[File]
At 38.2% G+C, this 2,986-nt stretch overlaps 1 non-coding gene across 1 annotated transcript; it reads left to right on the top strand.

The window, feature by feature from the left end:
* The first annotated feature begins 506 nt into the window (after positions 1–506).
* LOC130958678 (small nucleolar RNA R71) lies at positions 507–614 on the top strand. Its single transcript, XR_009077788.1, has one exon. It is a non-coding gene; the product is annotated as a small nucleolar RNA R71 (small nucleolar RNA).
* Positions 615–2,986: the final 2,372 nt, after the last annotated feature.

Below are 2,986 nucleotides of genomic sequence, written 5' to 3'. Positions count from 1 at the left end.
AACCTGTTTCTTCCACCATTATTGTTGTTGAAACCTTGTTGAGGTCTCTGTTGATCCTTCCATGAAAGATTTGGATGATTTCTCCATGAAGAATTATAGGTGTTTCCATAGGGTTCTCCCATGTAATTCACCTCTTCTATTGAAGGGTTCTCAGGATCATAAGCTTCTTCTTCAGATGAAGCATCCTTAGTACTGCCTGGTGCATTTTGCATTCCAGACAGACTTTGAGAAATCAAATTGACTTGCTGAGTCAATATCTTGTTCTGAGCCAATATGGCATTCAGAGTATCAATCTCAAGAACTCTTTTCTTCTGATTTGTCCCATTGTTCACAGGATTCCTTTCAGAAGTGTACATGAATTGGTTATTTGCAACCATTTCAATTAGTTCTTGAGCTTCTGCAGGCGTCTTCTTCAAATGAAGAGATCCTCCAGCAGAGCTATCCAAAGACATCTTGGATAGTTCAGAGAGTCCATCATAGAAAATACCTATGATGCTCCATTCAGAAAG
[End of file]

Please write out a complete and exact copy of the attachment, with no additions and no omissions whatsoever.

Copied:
At 38.2% G+C, this 2,986-nt stretch overlaps 1 non-coding gene across 1 annotated transcript; it reads left to right on the top strand.

The window, feature by feature from the left end:
* The first annotated feature begins 506 nt into the window (after positions 1–506).
* LOC130958678 (small nucleolar RNA R71) lies at positions 507–614 on the top strand. Its single transcript, XR_009077788.1, has one exon. It is a non-coding gene; the product is annotated as a small nucleolar RNA R71 (small nucleolar RNA).
* Positions 615–2,986: the final 2,372 nt, after the last annotated feature.

Below are 2,986 nucleotides of genomic sequence, written 5' to 3'. Positions count from 1 at the left end.
AACCTGTTTCTTCCACCATTATTGTTGTTGAAACCTTGTTGAGGTCTCTGTTGATCCTTCCATGAAAGATTTGGATGATTTCTCCATGAAGAATTATAGGTGTTTCCATAGGGTTCTCCCATGTAATTCACCTCTTCTATTGAAGGGTTCTCAGGATCATAAGCTTCTTCTTCAGATGAAGCATCCTTAGTACTGCCTGGTGCATTTTGCATTCCAGACAGACTTTGAGAAATCAAATTGACTTGCTGAGTCAATATCTTGTTCTGAGCCAATATGGCATTCAGAGTATCAATCTCAAGAACTCTTTTCTTCTGATTTGTCCCATTGTTCACAGGATTCCTTTCAGAAGTGTACATGAATTGGTTATTTGCAACCATTTCAATTAGTTCTTGAGCTTCTGCAGGCGTCTTCTTCAAATGAAGAGATCCTCCAGCAGAGCTATCCAAAGACATCTTGGATAGTTCAGAGAGTCCATCATAGAAAATACCTATGATGCTCCATTCAGAAAG